A take on the holistic approach of Design

When developing an interface, I used to be really attached to the visual part–perfect layout, distributed weight of objects, adequate alignments and counted pixels. I had been considered once an overly-meticulous designer, always checking thoroughly if the developer was implementing the project with a high fidelity to the delivered mockups. Until then, I thought this was enough to be a good professional–after all, Design should be all about visuals

This line of thought, established by previously working at companies where accepting crazy estimates was part of the job and the main goal was to please clients (the ones who were paying) made me forget what Design is really about: methodologies, tests and process. Following the latter vision makes you leave aside personal taste, opinions and assumptions to focus on metrics and the real client: the end user. Not always what we believe is the most pleasant look leads to the best results, and that starts to make sense when you have a logical explanation powered by metrics.


Sometimes, especially when dealing with the digital area, it’s likely that Design gets reduced to mockups creation, as if it were the only valuable deliverable, discarding crucial stages as immersion, research and validation. In many cases, during the course of a project, it won’t always be possible to go through all of those as we’d like to, due to time constraints. On the other hand, understanding this general panorama and applying it indeed is what will turn abstract visual conception into objective, once there is foundation and reasons for what is being built.

Booking.com: Design with brains

This relationship between aesthetics and results may easily become a long discussion. In this case, a product that I commonly use to make a point is Booking.com. At a first glance, one wouldn’t see it as a nice example of research by visual references–but that analysis is shallow and hugely mistaken.

I say that based on the knowledge that Booking has a highly-capable Design team, dedicated to thinking, testing and measuring each detail of their product. Any change, before it even exists, needs to reach previously specified targets and go through many validations with users, which makes them specialists on the subject. As much as–in my opinion–this website isn’t the best example of fine aesthetics, it’s correct to conclude that it is one of the best in what it proposes to do.




We must learn from Booking.com’s team that it is paramount to understand all user requirements–and they shouldn’t be limited to beautiful screens. To create something based upon assumptions about reality can result in a very high expense, besides causing frustration and fatigue. Being empathetic and getting to know the public, seeing their pain and aspirations, studying, testing, and constantly validating the best options to supply what they desire are a few of the fundamental items to achieve meaningful and satisfying results.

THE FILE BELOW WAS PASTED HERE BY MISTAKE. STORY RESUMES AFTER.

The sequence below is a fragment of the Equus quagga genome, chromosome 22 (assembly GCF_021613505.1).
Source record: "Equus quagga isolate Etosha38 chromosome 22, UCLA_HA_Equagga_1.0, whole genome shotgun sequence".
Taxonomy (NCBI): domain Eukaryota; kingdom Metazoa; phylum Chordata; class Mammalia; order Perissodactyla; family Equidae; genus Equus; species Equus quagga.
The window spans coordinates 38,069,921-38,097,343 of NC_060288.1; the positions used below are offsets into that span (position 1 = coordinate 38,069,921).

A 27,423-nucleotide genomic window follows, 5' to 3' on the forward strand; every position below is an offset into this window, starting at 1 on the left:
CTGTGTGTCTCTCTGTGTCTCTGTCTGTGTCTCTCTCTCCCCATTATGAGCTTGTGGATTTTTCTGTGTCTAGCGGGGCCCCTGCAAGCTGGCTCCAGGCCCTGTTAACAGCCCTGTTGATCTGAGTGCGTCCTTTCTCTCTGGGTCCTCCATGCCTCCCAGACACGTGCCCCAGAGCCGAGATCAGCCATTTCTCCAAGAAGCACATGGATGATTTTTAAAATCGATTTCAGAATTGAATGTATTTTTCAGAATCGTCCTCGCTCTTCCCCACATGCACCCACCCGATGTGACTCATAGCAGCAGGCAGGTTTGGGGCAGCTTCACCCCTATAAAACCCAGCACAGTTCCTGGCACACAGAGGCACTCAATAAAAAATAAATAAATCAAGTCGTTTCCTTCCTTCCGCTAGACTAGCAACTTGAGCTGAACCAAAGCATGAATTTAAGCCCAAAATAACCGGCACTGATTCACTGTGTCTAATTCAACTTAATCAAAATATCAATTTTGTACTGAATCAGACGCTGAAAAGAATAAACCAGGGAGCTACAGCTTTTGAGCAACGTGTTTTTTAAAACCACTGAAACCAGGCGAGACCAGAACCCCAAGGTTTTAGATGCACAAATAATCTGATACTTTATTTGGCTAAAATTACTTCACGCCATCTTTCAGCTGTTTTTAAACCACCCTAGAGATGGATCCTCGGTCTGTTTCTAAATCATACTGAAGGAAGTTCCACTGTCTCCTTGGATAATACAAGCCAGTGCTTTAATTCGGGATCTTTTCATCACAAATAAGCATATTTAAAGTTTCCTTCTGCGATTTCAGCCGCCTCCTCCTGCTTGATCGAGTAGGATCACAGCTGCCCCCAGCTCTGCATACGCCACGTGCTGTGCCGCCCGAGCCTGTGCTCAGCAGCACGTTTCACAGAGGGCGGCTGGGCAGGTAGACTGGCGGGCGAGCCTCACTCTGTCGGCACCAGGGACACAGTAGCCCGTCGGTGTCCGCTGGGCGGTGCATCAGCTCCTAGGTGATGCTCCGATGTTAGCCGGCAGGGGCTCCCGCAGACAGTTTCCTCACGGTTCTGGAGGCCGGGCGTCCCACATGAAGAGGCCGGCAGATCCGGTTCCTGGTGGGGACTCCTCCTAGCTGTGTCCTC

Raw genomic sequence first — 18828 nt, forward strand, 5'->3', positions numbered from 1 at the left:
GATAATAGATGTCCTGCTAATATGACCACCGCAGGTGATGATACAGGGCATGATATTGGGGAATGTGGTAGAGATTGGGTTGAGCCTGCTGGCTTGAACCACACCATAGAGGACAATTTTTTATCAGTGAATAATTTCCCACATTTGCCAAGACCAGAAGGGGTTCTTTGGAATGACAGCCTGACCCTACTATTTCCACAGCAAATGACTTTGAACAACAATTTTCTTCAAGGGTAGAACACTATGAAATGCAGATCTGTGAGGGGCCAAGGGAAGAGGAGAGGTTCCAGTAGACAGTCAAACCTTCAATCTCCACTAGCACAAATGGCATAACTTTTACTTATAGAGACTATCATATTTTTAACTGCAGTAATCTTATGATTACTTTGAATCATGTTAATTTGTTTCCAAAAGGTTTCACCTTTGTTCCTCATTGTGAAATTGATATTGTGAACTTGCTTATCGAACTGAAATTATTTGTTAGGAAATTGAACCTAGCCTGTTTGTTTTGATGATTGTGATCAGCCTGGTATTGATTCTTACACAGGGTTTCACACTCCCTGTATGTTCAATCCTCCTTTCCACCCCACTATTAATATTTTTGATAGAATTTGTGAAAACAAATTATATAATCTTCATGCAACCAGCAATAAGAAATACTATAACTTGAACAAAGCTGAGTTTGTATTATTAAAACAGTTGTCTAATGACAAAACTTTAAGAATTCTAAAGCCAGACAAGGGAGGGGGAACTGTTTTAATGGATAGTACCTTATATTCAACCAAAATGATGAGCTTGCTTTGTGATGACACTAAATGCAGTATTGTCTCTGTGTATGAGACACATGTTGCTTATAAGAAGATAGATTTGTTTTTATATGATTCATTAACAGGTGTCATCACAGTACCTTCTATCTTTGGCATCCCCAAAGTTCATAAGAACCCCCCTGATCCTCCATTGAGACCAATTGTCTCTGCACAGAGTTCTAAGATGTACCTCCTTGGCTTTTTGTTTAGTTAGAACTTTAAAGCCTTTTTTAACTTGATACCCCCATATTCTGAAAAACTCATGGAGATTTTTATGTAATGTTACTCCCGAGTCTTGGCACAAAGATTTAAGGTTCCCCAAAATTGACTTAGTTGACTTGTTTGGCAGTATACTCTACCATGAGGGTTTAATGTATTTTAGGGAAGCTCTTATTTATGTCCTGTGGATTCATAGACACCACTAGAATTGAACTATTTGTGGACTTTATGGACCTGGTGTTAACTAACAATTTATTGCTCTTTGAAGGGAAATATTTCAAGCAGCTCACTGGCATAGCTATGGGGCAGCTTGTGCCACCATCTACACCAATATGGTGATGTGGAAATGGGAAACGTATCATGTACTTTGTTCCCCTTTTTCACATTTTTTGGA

It is worth keeping in mind that I’m not taking for granted the value of a good-looking product. What I am pointing out is that good looks–alone–don’t win any game. It would be the same as opening a grocery store and only investing in hiring the best architects, before getting to know the area, the consumers, without thinking about the parking lot as well as in the team that will to serve clients–it might work, but it’s definitely not the best strategy.

Talking About Numbers

I’ve sorted some data (source: Invision) that reinforce how important it is to have a holistic view when it comes to Design:

  1. ESPN.com revenues jumped 35% after they listened to their community and incorporated suggestions into their homepage redesign
  2. Choosing a specific blue over some other hues amounted to an additional $80 million in annual revenue for Bing
  3. 88% of online consumers are less likely to return to a site after a bad experience
  4. First impressions are 94% design-related
  5. Instagram’s new CTA button led to a in 45% increase in advertisement performance (source: Facebook).

Wrapping up

Thinking about Design involves much more than producing beautiful mockups. It’s paramount to understand the impact a choice for visual appealing interfaces–but badly thought out–may cause to your product in the long run. Using a focused approach on the goals creation with a process based on their maximization and/or optimization–always having users as an active part–is what will make your product whole and with real chances of success.

About the author.

Thais Nolasco
Thais Nolasco

UI/UX designer in love with her profession and motivated by challenges. Always seeks to deliver the best solution available, while understanding that there is always room for improvement.